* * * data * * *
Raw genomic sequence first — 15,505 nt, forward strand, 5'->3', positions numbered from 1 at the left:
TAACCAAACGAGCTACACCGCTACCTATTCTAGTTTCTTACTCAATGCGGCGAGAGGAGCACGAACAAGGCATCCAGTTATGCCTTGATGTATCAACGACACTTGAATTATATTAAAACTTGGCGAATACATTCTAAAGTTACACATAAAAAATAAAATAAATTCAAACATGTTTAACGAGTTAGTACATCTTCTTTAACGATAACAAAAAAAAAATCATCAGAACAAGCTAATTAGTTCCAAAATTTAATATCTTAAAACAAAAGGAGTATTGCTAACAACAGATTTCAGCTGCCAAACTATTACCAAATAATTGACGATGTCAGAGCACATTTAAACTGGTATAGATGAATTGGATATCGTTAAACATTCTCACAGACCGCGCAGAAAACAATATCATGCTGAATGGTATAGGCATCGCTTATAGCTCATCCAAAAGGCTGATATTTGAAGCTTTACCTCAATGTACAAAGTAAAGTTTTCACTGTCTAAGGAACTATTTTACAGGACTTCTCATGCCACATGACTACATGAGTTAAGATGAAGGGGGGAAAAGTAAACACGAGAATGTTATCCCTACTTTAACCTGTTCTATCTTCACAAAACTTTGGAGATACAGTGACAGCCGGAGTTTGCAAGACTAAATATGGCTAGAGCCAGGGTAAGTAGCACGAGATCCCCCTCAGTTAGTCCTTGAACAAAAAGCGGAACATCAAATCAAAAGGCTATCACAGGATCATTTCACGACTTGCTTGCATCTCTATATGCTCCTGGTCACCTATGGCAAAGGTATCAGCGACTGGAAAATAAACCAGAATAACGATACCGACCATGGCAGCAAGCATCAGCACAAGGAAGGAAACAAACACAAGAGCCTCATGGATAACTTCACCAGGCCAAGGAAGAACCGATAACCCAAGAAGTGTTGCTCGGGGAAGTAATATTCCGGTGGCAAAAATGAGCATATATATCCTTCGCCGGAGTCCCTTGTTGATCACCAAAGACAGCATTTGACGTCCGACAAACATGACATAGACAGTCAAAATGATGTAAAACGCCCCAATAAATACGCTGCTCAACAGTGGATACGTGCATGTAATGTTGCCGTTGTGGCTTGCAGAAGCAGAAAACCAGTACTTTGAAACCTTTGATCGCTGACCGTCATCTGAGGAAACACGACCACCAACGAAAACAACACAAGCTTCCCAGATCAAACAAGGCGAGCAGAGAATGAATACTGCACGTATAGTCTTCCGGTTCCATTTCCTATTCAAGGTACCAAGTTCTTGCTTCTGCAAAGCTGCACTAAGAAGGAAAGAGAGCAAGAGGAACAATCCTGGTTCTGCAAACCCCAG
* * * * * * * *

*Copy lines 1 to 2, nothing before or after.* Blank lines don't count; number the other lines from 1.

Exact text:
Raw genomic sequence first — 15,505 nt, forward strand, 5'->3', positions numbered from 1 at the left:
TAACCAAACGAGCTACACCGCTACCTATTCTAGTTTCTTACTCAATGCGGCGAGAGGAGCACGAACAAGGCATCCAGTTATGCCTTGATGTATCAACGACACTTGAATTATATTAAAACTTGGCGAATACATTCTAAAGTTACACATAAAAAATAAAATAAATTCAAACATGTTTAACGAGTTAGTACATCTTCTTTAACGATAACAAAAAAAAAATCATCAGAACAAGCTAATTAGTTCCAAAATTTAATATCTTAAAACAAAAGGAGTATTGCTAACAACAGATTTCAGCTGCCAAACTATTACCAAATAATTGACGATGTCAGAGCACATTTAAACTGGTATAGATGAATTGGATATCGTTAAACATTCTCACAGACCGCGCAGAAAACAATATCATGCTGAATGGTATAGGCATCGCTTATAGCTCATCCAAAAGGCTGATATTTGAAGCTTTACCTCAATGTACAAAGTAAAGTTTTCACTGTCTAAGGAACTATTTTACAGGACTTCTCATGCCACATGACTACATGAGTTAAGATGAAGGGGGGAAAAGTAAACACGAGAATGTTATCCCTACTTTAACCTGTTCTATCTTCACAAAACTTTGGAGATACAGTGACAGCCGGAGTTTGCAAGACTAAATATGGCTAGAGCCAGGGTAAGTAGCACGAGATCCCCCTCAGTTAGTCCTTGAACAAAAAGCGGAACATCAAATCAAAAGGCTATCACAGGATCATTTCACGACTTGCTTGCATCTCTATATGCTCCTGGTCACCTATGGCAAAGGTATCAGCGACTGGAAAATAAACCAGAATAACGATACCGACCATGGCAGCAAGCATCAGCACAAGGAAGGAAACAAACACAAGAGCCTCATGGATAACTTCACCAGGCCAAGGAAGAACCGATAACCCAAGAAGTGTTGCTCGGGGAAGTAATATTCCGGTGGCAAAAATGAGCATATATATCCTTCGCCGGAGTCCCTTGTTGATCACCAAAGACAGCATTTGACGTCCGACAAACATGACATAGACAGTCAAAATGATGTAAAACGCCCCAATAAATACGCTGCTCAACAGTGGATACGTGCATGTAATGTTGCCGTTGTGGCTTGCAGAAGCAGAAAACCAGTACTTTGAAACCTTTGATCGCTGACCGTCATCTGAGGAAACACGACCACCAACGAAAACAACACAAGCTTCCCAGATCAAACAAGGCGAGCAGAGAATGAATACTGCACGTATAGTCTTCCGGTTCCATTTCCTATTCAAGGTACCAAGTTCTTGCTTCTGCAAAGCTGCACTAAGAAGGAAAGAGAGCAAGAGGAACAATCCTGGTTCTGCAAACCCCAG